We recently helped a reader resolve a £1500 debt that was being pursued by Sheffield City Council. Not only did the reader dispute owing the... Statute Barred: Getting Rid of Old Debts


We recently helped a reader resolve a £1500 debt that was being pursued by Sheffield City Council.

Not only did the reader dispute owing the debt, but Sheffield City Council refused to submit any statement of accounts or court judgment to prove the debt was owed.


Worst of all, the debt was over ten years old.

As you would expect from the vegetables that work for the local council, no matter how hard the complainant appealed or denied owing such a debt, the council insisted that the burden of proof that the debt was not owed fell upon her shoulders.

So we wrote to Sheffield Council on her behalf asking them to clarify a few facts of law.


This is the grovelling apology we got back…



‘Gesture of goodwill’ being corporate speak for ‘out of court settlement.’

Our letter is set out below for anyone who may have a need for it. But what’s important to know is which portion of it had the desired effect.



Dear Sheffield City Council,

I am in receipt of your letter dated 26th September 2014 in which you make threat of bailiff action in response to an alleged debt of £1,446.61.

As a result I have sought legal advice and this letter is to inform you that I dispute this debt in it’s entirety. I further dispute your lawful authority to collect this debt and would make the following points:-

1) I have made repeated contact with Sheffield City Council in relation to my dispute concerning this matter. They have been entirely uncooperative and unhelpful throughout, insisting that the burden of proof that I am not liable for this debt remains solely upon me. Unless Sheffield City Council or their collection agents can submit proof of account records, invoices or statements (which have been repeatedly requested) in relation to this debt then this dispute will remain unresolved.

2) No summons in relation to court proceedings were ever received by myself. If they had, I would have attended the court to dispute the alleged debt. I would ask that you forward me a copy of the judgment and/or warrant against my name or any corresponding court identification or reference numbers. If such a judgement exists and proves to be valid I will contact the issuing court and ask the judgement be set aside due to the initial summons never having been received.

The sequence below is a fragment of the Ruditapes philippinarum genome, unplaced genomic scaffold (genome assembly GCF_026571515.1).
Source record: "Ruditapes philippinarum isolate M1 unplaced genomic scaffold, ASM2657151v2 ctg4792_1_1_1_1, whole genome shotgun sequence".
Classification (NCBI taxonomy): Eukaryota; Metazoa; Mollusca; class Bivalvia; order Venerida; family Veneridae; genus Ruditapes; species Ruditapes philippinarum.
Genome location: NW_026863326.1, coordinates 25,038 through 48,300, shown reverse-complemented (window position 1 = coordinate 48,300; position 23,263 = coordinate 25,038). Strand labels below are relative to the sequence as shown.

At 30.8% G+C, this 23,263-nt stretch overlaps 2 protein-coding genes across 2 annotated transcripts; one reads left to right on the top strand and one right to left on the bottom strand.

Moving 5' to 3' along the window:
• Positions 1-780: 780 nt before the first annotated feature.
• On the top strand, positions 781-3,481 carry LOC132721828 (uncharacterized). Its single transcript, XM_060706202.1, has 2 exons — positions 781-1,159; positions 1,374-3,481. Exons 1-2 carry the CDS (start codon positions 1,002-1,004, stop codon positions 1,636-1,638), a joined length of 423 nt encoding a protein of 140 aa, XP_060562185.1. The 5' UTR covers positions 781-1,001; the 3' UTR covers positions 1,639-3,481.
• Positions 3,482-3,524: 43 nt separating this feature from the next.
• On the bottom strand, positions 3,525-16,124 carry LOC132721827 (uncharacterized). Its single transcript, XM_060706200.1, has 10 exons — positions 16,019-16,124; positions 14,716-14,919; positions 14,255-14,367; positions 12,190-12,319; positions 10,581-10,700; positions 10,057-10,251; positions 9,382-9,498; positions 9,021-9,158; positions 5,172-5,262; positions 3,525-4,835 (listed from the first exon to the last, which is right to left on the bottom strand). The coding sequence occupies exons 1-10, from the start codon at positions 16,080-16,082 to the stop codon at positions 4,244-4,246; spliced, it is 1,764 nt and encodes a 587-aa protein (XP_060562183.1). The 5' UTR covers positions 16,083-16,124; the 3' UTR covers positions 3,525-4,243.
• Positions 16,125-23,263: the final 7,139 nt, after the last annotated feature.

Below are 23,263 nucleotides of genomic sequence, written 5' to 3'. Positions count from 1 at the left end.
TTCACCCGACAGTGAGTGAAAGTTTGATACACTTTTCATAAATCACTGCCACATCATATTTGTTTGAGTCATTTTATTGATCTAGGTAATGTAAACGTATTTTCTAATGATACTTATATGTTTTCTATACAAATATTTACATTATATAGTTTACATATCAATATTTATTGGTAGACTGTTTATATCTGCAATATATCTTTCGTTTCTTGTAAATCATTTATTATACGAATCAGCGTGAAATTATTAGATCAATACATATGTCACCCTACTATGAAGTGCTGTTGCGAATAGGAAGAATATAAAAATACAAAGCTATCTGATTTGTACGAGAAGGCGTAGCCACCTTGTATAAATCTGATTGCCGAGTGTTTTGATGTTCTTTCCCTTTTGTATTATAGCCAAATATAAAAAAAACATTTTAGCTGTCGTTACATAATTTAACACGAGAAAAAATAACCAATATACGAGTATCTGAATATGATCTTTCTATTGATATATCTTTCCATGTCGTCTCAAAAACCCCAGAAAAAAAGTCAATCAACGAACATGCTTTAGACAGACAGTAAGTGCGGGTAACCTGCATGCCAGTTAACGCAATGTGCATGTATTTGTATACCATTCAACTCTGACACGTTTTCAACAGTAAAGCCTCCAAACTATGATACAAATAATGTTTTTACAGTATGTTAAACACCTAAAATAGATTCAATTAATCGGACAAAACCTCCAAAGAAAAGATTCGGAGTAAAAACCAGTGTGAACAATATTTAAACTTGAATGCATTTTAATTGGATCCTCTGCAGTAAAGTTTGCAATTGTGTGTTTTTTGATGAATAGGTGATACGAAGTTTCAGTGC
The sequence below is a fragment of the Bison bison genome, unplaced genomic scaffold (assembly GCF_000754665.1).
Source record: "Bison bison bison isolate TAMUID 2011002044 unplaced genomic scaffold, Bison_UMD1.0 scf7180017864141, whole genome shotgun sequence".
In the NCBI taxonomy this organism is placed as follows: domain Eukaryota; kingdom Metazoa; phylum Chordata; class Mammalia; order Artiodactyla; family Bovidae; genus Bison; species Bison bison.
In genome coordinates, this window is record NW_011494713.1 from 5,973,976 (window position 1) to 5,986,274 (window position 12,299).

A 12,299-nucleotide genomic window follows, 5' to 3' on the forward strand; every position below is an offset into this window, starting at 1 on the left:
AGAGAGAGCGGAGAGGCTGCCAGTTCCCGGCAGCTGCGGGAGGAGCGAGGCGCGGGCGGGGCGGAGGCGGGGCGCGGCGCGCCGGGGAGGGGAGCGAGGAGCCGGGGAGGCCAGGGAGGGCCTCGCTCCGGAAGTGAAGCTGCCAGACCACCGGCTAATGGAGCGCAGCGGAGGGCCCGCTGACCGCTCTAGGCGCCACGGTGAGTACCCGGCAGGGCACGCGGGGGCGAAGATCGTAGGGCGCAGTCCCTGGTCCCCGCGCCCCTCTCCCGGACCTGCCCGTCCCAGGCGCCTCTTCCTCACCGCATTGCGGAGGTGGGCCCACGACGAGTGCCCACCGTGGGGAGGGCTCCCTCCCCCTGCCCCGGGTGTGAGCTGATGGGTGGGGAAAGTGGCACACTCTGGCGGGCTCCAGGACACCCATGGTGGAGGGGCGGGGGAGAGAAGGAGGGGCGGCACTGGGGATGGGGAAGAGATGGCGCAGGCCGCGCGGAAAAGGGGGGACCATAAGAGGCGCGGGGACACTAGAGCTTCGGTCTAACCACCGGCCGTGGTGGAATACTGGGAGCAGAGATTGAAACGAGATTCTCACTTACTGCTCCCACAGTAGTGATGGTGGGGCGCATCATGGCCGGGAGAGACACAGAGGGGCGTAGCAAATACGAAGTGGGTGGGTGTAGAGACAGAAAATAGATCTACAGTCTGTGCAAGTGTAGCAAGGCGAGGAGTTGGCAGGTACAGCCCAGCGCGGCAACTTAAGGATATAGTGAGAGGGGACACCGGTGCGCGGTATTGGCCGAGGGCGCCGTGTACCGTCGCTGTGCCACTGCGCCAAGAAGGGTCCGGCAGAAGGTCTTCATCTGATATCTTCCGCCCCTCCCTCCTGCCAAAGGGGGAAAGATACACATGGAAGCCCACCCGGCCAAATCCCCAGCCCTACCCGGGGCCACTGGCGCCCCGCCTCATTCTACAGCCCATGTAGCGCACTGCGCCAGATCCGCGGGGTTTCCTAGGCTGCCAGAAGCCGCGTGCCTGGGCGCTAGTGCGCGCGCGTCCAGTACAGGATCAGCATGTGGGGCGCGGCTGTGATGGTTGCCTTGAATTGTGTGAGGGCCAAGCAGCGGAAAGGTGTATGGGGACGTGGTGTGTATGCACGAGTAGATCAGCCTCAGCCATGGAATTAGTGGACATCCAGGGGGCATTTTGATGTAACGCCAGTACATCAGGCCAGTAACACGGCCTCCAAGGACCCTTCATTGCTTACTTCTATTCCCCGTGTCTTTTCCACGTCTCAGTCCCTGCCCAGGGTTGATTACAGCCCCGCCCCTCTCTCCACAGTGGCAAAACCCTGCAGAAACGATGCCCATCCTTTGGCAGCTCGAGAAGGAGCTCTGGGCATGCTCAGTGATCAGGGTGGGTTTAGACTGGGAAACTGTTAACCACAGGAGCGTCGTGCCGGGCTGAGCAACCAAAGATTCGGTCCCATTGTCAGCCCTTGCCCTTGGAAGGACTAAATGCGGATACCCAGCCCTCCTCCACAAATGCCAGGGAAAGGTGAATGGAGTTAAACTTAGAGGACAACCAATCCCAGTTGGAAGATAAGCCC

3) The debt you are pursuing is over 10 years old. Please submit any recent court documents or legal authority that proves that you are not attempting to collect a debt that is statute barred and contrary to the Limitations Act 1980.

4) The ongoing failure and refusal of Sheffield City Council to settle this dispute via amicable means is a breach of your duty of care. Your attempts to collect this debt, contrary to the points outlined in this letter are causing me considerable alarm and distress, and are an interference of my rights to privacy and a family life.

Any further unwanted letters of demand, bailiff visits or threats of any kind from Sheffield City Council and it’s enforcement agents will be considered harassment. If they continue I will not hesitate to seek remedy via the civil courts for an injunction against you as well as compensation for the time I have wasted dealing with this issue.


C. Reader


Although Sheffield council are unlikely to find their own arses with a compass, let alone find a statement of account dating back over ten years, it’s the age of the debt that’s significant. 

The Limitation Act 1980 prohibits the recovery of debts over 6 years old (from the first day the debt incurred). Just as long as the customer has not acknowledged owing the debt in writing or by making a payment during that limitation period.

And it doesn’t matter if the creditor or local authority has obtained a county court judgement either, as long as the debtor hasn’t written to the creditor or made a payment within those six years then the debt is a write-off and cannot be collected.

This doesn’t mean that the creditor will give up altogether. They may still write letters and persist with empty threats, phone calls and impotent debt collectors, (see our zapper letter for eradicating unwanted debt collectors) but they will be unable to obtain any further court orders or warrants (or use any existing ones) to pursue the debt.

And attempting to use bailiffs to recover the debt – as Sheffield Council were threatening to do in this instance – would be unlawful.

The only caveat is that the statute of limitations does not apply to EVERY type of debt. There is currently NO time limit on collecting debts for income tax or duty. And Child Support and Child Maintenance debts are embroiled in a complex set of rules that may need an accountant or a Nasa scientist to explain.

Putting it in it’s simplest legal terms, the general rule, when being hounded for debts that are over six years old is to write back to the creditor and tell them to stuff it up their arse.


For more information on statute barred debts take a look at this helpful factsheet prepared by the National Debtline.


Rob Warner